Thursday, July 31, 2014

The Most Revealing Video About The Middle East You Will Ever See

Is Israel the Middle Eastern country with serious human rights issues? If you can watch this movie from beginning to end and still think that Israel should be the focus of human rights violations, then you may just be a habitual anti-Israel basher.

Syria, Egypt, Saudi Arabia, and especially Iran have been violating every possible international norm of human decency over the last few decades.
Although graphic videos are difficult to watch, sometimes they are vital to watch in order to set the record straight.

This is not an enjoyable video, but it is very important to be informed.
We wish that every celebrity who is speaking out about Israel's human rights violations would watch this video.  It's easy to vilify Israel when it's the ONLY country in the Middle East with freedom of expression.

Watch video

Most revealing video

Love Israel? We do too. Follow our Israel board on    page.


Wednesday, July 30, 2014

A Young Israeli Speaks Out About Gaza

"Stop the lies and misinformation."

Here's how you can help:

Mosab Hassan Yousef (Son of Hamas Founder) tells the truth about Hamas

Mosab Hassan Yousef (Son of Hamas Founder) reveals the truth about how Hamas Terror group aims to kill civilians and uses Palestinian Children as human shields. (CNN interview. July 24 2014)

Tuesday, July 29, 2014

Not Pro Israel or Pro Palestine. No Either/Or. And-Both. I’m Pro Solution. Here’s why:

by Amichai Lau-Lavie

Pro SolutionI went to the UJA Federation organized rally today in NYC in front of the UN – to stand with Israel – with my own signs.
I went with Nigel Savage, Rabbi David Ingber, Sandi DuBowski, Molly Yavetz, Rabbi David David L Kline, and a few other Storahtelling LabShul friends.

The signs I made called for standing with Israel, while mourning with Gaza. They asked for no more dead – in Hebrew, Arabic and English. Some people were appreciative and grateful for the nuanced messaging, but others spat at me, pushed at me, wished me to go die in Gaza and Germany. To the older woman who kept following me with her own ” Stand with Israel” sign to block my own sign and yelling out loud – look at the traitor – he’s a mamzer – a bastard – I turned and said, calmly – my father is a Holocaust Survivor, please respect him if not me. To which she replied – he should have died there. There were other obscene and racist statements that I won’t describe.

Continue reading.
Love Israel? We do too. Follow our Israel board on    page.

Monday, July 28, 2014

Hamas official claims it rejected Egyptian deal to avoid recognizing Israel

Islamist group couldn’t accept Cairo proposal because it included acceptance of Israel, says Abu Marzouk, but official ceasefire text makes no such demand

By Elhanan Miller for The Times of Israel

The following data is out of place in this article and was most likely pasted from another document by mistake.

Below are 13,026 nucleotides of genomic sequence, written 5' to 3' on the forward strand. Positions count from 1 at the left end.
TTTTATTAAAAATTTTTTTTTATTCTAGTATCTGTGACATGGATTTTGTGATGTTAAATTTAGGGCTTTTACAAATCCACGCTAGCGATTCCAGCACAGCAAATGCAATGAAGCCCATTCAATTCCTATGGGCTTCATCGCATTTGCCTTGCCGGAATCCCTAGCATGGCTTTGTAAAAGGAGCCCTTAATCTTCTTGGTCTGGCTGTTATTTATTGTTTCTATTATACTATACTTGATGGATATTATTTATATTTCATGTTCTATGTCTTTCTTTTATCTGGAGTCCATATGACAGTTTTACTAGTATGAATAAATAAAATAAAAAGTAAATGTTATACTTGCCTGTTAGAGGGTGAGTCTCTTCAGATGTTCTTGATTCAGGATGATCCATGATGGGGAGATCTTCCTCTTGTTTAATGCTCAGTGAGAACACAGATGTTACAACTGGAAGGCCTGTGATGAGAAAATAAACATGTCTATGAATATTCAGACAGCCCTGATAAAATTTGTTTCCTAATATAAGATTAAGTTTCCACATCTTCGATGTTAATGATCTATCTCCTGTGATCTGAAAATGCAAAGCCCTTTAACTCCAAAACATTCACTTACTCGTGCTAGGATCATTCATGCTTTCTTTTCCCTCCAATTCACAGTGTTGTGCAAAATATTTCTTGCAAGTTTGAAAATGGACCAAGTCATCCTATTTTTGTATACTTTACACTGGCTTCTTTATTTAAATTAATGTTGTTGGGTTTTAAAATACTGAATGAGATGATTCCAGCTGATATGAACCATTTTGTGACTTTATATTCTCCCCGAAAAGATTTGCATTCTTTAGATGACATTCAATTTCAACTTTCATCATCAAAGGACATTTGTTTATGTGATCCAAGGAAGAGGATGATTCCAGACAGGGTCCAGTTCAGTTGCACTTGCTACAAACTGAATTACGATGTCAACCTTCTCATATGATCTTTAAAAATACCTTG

Moussa Abu MarzoukThe Egyptian ceasefire proposal put forward on July 15 included a preamble calling on Hamas to recognize Israel on the 1967 borders and for the resumption of peace talks, conditions Hamas could not agree to, the movement’s deputy political chief claimed.

In a largely overlooked Facebook post on Saturday, Cairo-based Moussa Abu Marzouk, the deputy head of Hamas’s political bureau, said that Hamas could not “recognize the legitimacy” of international demands to accept Israel on the 1967 borders, “norms that the resistance refuses to acknowledge.”

“[Hamas] has suffered siege, killing and arrests for its refusal [to recognize Israel]. Had it accepted these conditions following its victory in the 2006 elections it could have entered the White House and received red carpet welcomes in all world capitals,” Abu Marzouk wrote.

Continue reading.

Love Israel? We do too. Follow our Israel board on    page.

Friday, July 25, 2014

Jewish rocker sings Israel support


Los Angeles-based Jewish rocker Peter Himmelman has released a new song in support of Israel’s right to defend itself against Hamas terror from Gaza. “Maximum Restraint” challenges claims Israel is responding disproportionately in the current conflict.

According to Himmelman, people “sitting in Santa Monica sipping lattes” are in no place to judge Israel’s response to Hamas rockets.

“It’s a disingenuous fantasy to think that Jews should just turn the other cheek. For Jews, turning the other cheek is a sin,” he says.

In explaining the threat Israel faces, Himmelman uses the analogy of people’s locking their front door when they go to bed. “When someone breaks in to your house, you call 911, not your mom. The people who come have guns and that sometimes leads to gore on the kitchen floor,” he says.

Continue reading. 

Almost 80 years after ordination, the first woman rabbi finally gets her due

By Toby Axelrod for JTA

first woman rabbiAsk most Jews where and when the world’s first female rabbi was ordained, and they’ll likely guess 1970s America.

But they’d be off by four decades and a continent.

The first woman rabbi was not Sally Priesand, ordained by the Reform movement in 1972, but Regina Jonas, who earned the title in 1935 in Berlin.

This week, Priesand — along with other pioneering women rabbis from various movements and countries — is in Berlin and Prague trying to bring some belated recognition to Jonas, who perished in Auschwitz in 1944.